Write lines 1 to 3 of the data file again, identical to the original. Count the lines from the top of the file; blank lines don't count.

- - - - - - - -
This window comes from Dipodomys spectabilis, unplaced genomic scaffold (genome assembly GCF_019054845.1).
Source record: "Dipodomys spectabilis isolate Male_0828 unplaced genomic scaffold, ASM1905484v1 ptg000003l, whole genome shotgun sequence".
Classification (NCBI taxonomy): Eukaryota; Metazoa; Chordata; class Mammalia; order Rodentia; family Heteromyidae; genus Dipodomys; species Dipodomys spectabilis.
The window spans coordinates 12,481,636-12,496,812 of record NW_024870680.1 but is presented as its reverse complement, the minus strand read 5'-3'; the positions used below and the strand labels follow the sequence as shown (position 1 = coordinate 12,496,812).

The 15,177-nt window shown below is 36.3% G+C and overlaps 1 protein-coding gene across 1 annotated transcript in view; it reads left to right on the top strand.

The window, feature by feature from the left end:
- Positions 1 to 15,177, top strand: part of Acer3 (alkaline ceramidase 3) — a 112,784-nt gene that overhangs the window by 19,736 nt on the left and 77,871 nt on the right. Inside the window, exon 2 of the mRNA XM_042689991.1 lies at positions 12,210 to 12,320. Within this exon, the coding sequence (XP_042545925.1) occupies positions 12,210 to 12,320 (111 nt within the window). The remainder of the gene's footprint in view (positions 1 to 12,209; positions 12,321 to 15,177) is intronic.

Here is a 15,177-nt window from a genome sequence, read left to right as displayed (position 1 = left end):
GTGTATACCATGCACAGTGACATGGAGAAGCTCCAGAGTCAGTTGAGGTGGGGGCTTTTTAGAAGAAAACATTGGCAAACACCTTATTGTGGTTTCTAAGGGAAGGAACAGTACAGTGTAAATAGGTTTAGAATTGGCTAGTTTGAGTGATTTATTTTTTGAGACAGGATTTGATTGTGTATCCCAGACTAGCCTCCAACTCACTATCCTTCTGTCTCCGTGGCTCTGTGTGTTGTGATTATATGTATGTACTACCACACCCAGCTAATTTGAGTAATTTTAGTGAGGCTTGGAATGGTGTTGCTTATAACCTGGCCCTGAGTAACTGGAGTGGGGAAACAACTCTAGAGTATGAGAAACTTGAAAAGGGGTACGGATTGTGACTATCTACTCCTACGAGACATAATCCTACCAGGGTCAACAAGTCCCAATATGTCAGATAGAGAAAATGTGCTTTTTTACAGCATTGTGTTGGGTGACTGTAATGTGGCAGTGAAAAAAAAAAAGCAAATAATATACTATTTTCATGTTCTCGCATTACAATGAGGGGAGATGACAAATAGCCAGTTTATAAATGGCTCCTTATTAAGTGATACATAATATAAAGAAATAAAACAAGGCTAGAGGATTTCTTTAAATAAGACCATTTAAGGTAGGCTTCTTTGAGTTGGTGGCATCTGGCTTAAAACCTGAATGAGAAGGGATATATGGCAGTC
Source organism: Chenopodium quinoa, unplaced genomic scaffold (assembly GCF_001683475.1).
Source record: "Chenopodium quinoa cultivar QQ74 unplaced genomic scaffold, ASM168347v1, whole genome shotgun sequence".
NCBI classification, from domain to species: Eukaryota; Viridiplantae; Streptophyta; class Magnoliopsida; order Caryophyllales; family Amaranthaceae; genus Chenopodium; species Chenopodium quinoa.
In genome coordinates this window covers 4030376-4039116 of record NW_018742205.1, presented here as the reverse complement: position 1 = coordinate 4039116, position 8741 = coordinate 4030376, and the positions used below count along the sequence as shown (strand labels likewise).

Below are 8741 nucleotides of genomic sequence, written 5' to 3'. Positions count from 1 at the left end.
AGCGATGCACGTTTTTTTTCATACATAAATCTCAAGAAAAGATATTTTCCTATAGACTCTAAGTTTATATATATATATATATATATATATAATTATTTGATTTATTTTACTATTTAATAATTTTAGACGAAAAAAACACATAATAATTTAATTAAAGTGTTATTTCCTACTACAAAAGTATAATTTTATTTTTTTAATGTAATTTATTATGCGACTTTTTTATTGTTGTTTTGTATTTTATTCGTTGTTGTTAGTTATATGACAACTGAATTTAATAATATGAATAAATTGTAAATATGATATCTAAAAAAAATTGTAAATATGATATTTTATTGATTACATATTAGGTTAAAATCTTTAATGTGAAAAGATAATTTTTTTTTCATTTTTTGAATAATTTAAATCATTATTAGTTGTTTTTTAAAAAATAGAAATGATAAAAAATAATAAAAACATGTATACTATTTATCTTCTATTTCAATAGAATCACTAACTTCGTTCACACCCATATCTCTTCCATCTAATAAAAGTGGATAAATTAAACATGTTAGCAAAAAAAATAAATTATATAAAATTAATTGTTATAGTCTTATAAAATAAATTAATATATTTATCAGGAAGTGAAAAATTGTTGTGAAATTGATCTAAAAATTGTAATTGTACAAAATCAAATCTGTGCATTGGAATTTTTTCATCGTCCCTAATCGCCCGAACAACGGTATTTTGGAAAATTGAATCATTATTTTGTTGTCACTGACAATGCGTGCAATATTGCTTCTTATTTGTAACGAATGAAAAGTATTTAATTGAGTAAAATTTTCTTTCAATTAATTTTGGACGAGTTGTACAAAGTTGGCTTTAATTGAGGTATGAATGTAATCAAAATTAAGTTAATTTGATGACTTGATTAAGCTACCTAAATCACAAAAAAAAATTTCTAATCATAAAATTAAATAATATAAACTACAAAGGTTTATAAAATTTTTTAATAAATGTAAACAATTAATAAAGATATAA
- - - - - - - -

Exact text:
This window comes from Dipodomys spectabilis, unplaced genomic scaffold (genome assembly GCF_019054845.1).
Source record: "Dipodomys spectabilis isolate Male_0828 unplaced genomic scaffold, ASM1905484v1 ptg000003l, whole genome shotgun sequence".
Classification (NCBI taxonomy): Eukaryota; Metazoa; Chordata; class Mammalia; order Rodentia; family Heteromyidae; genus Dipodomys; species Dipodomys spectabilis.